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Am J Kidney Dis. 2009 May;53(5):760-9. doi: 10.1053/j.ajkd.2008.11.033. Epub 2009 Mar 5.

Efficacy and safety of tacrolimus versus cyclosporine in children with steroid-resistant nephrotic syndrome: a randomized controlled trial.

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Division of Nephrology, All India Institute of Medical Sciences, Ansari Nagar, New Delhi, India.



To examine whether tacrolimus is more effective and safe than cyclosporine (CsA) in inducing remission in patients with steroid-resistant nephrotic syndrome (SRNS).


Randomized controlled trial, nonblind, parallel group.


Tertiary-care hospital; 41 consecutive patients with idiopathic SRNS, estimated glomerular filtration rate greater than 60 mL/min/1.73 m(2), and histological characteristics showing minimal change disease, focal segmental glomerulosclerosis, or mesangioproliferative glomerulonephritis were randomly assigned to treatment with tacrolimus (n = 21) or CsA (n = 20).


Tacrolimus (0.1 to 0.2 mg/kg/d) or CsA (5 to 6 mg/kg/d) for 1 year; cotreatment with alternate-day prednisolone and enalapril.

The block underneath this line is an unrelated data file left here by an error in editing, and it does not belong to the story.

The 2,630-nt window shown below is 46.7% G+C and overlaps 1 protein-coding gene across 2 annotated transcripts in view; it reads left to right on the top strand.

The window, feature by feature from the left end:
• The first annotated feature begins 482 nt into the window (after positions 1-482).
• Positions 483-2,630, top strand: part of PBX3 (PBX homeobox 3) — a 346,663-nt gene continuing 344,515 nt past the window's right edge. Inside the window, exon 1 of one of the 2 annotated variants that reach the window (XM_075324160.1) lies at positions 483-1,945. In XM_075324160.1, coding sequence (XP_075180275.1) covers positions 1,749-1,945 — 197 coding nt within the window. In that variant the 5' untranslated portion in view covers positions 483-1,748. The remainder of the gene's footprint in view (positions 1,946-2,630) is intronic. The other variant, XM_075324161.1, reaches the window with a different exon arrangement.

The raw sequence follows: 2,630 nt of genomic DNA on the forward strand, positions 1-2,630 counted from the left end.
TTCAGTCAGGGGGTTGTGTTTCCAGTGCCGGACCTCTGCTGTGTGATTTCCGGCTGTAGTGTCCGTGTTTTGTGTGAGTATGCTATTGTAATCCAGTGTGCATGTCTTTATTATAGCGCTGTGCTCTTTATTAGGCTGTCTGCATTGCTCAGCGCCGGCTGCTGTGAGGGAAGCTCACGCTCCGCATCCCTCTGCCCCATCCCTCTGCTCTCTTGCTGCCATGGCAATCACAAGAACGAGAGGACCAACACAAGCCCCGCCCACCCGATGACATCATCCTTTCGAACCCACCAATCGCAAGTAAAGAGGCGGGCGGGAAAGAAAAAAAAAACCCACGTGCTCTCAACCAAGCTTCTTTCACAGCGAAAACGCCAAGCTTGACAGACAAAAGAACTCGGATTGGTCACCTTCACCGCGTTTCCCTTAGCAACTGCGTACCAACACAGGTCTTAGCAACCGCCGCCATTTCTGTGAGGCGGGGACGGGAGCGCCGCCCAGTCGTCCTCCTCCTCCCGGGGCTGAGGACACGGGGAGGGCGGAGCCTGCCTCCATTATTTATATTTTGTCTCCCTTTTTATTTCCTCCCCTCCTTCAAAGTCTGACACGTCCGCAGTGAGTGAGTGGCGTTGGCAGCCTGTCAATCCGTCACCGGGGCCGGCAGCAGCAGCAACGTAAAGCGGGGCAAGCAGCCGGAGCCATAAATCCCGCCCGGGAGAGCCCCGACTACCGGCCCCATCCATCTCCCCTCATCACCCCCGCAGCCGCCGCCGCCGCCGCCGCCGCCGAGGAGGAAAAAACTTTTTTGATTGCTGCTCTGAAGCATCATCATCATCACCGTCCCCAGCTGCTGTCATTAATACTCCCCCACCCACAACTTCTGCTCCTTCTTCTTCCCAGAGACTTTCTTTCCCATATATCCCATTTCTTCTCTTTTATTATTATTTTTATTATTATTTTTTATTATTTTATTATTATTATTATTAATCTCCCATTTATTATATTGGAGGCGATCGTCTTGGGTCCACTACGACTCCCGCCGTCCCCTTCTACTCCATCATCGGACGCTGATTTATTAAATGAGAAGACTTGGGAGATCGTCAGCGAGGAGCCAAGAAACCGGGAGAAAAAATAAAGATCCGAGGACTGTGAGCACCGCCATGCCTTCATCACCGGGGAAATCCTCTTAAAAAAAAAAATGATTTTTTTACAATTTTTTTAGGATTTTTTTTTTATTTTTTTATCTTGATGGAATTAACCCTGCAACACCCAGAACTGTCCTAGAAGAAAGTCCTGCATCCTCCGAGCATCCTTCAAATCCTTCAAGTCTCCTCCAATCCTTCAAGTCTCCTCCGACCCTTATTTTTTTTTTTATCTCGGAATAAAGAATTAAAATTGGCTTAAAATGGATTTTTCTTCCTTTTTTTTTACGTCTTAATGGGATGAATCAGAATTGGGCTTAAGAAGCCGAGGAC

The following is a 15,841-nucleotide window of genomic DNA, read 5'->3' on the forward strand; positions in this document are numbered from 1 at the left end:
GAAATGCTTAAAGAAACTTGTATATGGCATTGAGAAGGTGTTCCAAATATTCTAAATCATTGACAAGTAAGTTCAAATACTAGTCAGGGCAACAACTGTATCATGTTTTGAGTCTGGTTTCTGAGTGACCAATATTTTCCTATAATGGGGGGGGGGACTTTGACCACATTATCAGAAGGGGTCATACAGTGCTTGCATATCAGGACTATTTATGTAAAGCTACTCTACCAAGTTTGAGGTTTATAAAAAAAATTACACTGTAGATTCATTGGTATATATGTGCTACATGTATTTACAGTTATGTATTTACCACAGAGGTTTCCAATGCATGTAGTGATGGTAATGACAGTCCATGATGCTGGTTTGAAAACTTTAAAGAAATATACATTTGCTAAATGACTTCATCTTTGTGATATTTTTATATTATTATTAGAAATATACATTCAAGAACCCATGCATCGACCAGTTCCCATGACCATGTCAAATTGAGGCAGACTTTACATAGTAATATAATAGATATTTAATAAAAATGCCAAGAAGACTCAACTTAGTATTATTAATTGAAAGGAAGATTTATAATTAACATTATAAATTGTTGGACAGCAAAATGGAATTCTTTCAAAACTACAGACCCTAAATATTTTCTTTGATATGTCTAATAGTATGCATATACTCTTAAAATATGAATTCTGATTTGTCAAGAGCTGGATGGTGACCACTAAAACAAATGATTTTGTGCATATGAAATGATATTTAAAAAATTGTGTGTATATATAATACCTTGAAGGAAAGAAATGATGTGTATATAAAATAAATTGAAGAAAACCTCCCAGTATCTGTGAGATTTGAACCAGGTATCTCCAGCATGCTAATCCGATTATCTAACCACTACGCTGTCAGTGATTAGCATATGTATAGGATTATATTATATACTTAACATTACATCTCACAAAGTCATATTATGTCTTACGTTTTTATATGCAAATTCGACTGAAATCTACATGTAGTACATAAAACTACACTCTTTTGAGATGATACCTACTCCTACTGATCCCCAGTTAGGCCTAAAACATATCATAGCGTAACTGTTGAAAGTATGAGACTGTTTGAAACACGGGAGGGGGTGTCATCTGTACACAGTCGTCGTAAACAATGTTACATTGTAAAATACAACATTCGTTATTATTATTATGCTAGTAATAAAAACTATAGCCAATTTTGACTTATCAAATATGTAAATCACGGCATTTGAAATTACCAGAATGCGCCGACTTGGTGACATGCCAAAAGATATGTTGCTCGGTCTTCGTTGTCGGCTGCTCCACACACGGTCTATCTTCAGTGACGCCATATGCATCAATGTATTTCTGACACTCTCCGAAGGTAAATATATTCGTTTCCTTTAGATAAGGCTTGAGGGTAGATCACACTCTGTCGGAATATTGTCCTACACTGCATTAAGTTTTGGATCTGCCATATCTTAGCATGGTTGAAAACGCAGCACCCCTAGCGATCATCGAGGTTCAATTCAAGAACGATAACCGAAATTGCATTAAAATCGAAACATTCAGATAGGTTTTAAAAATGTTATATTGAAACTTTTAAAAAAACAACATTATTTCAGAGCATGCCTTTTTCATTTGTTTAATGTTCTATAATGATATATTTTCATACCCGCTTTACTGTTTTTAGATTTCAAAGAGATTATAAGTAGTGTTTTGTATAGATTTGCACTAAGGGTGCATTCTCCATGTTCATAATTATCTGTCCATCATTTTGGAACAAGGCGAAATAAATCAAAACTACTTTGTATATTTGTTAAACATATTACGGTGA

Patients achieving complete remission (urinary protein-creatinine ratio < 0.2 g/g and serum albumin > or = 2.5 g/dL) or partial remission (urinary protein-creatinine ratio, 0.2 to 2 g/g, and serum albumin > or =2.5 g/dL) at 6 and 12 months; time to remission; proportion with relapses; side effects.


No patient was lost to follow-up. After 6 months of therapy, remission occurred in 18 (85.7%) and 16 patients (80%) treated with tacrolimus and CsA, respectively (relative risk [RR], 1.07; 95% confidence interval [CI], 0.81 to 1.41). Rates of remission at 12 months were also similar (RR, 1.14; 95% CI, 0.84 to 1.55). The proportion of patients who experienced relapse was significantly greater in those receiving CsA compared with tacrolimus (RR, 4.5; 95% CI, 1.1 to 18.2; P = 0.01). The decrease in blood cholesterol levels was greater with tacrolimus compared with CsA (difference in mean values, 45.1 mg/dL; 95% CI, 19.1 to 71.2). Persistent nephrotoxicity necessitating stoppage of medicine was seen in 4.7% and 10% patients, respectively. Cosmetic side effects (hypertrichosis and gum hypertrophy) were significantly more frequent in CsA-treated patients (P < 0.001).


Single-center study, small sample size, and short duration of follow-up.


Tacrolimus or CsA in combination with low-dose steroids show similar efficacy in inducing remission in patients with SRNS. Therapy with tacrolimus is a promising alternative to CsA in view of the lower risk of relapses and lack of cosmetic side effects.

[Indexed for MEDLINE]

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